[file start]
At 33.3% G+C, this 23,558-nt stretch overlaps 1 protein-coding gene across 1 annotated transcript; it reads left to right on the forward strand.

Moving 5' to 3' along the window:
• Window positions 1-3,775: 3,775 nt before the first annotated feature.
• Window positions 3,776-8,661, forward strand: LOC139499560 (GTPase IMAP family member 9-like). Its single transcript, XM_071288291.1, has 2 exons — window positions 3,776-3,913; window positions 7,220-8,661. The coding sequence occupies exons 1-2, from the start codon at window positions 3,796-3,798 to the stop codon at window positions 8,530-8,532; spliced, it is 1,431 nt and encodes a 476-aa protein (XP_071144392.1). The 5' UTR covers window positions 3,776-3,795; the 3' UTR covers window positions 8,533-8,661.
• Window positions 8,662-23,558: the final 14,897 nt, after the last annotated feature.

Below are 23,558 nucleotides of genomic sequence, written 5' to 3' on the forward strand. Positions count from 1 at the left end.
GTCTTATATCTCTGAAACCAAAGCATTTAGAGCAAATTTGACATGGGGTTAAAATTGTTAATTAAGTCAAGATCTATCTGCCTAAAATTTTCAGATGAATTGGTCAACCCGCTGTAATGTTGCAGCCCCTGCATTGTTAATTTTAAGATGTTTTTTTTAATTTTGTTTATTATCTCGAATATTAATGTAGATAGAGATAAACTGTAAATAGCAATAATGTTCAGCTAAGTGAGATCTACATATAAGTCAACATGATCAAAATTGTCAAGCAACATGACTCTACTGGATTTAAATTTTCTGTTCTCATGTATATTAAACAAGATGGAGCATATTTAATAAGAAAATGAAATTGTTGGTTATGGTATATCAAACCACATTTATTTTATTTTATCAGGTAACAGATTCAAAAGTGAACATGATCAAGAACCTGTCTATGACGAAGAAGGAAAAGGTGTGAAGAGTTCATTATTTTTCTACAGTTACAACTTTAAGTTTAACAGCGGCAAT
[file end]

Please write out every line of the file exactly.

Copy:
At 33.3% G+C, this 23,558-nt stretch overlaps 1 protein-coding gene across 1 annotated transcript; it reads left to right on the forward strand.

Moving 5' to 3' along the window:
• Window positions 1-3,775: 3,775 nt before the first annotated feature.
• Window positions 3,776-8,661, forward strand: LOC139499560 (GTPase IMAP family member 9-like). Its single transcript, XM_071288291.1, has 2 exons — window positions 3,776-3,913; window positions 7,220-8,661. The coding sequence occupies exons 1-2, from the start codon at window positions 3,796-3,798 to the stop codon at window positions 8,530-8,532; spliced, it is 1,431 nt and encodes a 476-aa protein (XP_071144392.1). The 5' UTR covers window positions 3,776-3,795; the 3' UTR covers window positions 8,533-8,661.
• Window positions 8,662-23,558: the final 14,897 nt, after the last annotated feature.

Below are 23,558 nucleotides of genomic sequence, written 5' to 3' on the forward strand. Positions count from 1 at the left end.
GTCTTATATCTCTGAAACCAAAGCATTTAGAGCAAATTTGACATGGGGTTAAAATTGTTAATTAAGTCAAGATCTATCTGCCTAAAATTTTCAGATGAATTGGTCAACCCGCTGTAATGTTGCAGCCCCTGCATTGTTAATTTTAAGATGTTTTTTTTAATTTTGTTTATTATCTCGAATATTAATGTAGATAGAGATAAACTGTAAATAGCAATAATGTTCAGCTAAGTGAGATCTACATATAAGTCAACATGATCAAAATTGTCAAGCAACATGACTCTACTGGATTTAAATTTTCTGTTCTCATGTATATTAAACAAGATGGAGCATATTTAATAAGAAAATGAAATTGTTGGTTATGGTATATCAAACCACATTTATTTTATTTTATCAGGTAACAGATTCAAAAGTGAACATGATCAAGAACCTGTCTATGACGAAGAAGGAAAAGGTGTGAAGAGTTCATTATTTTTCTACAGTTACAACTTTAAGTTTAACAGCGGCAAT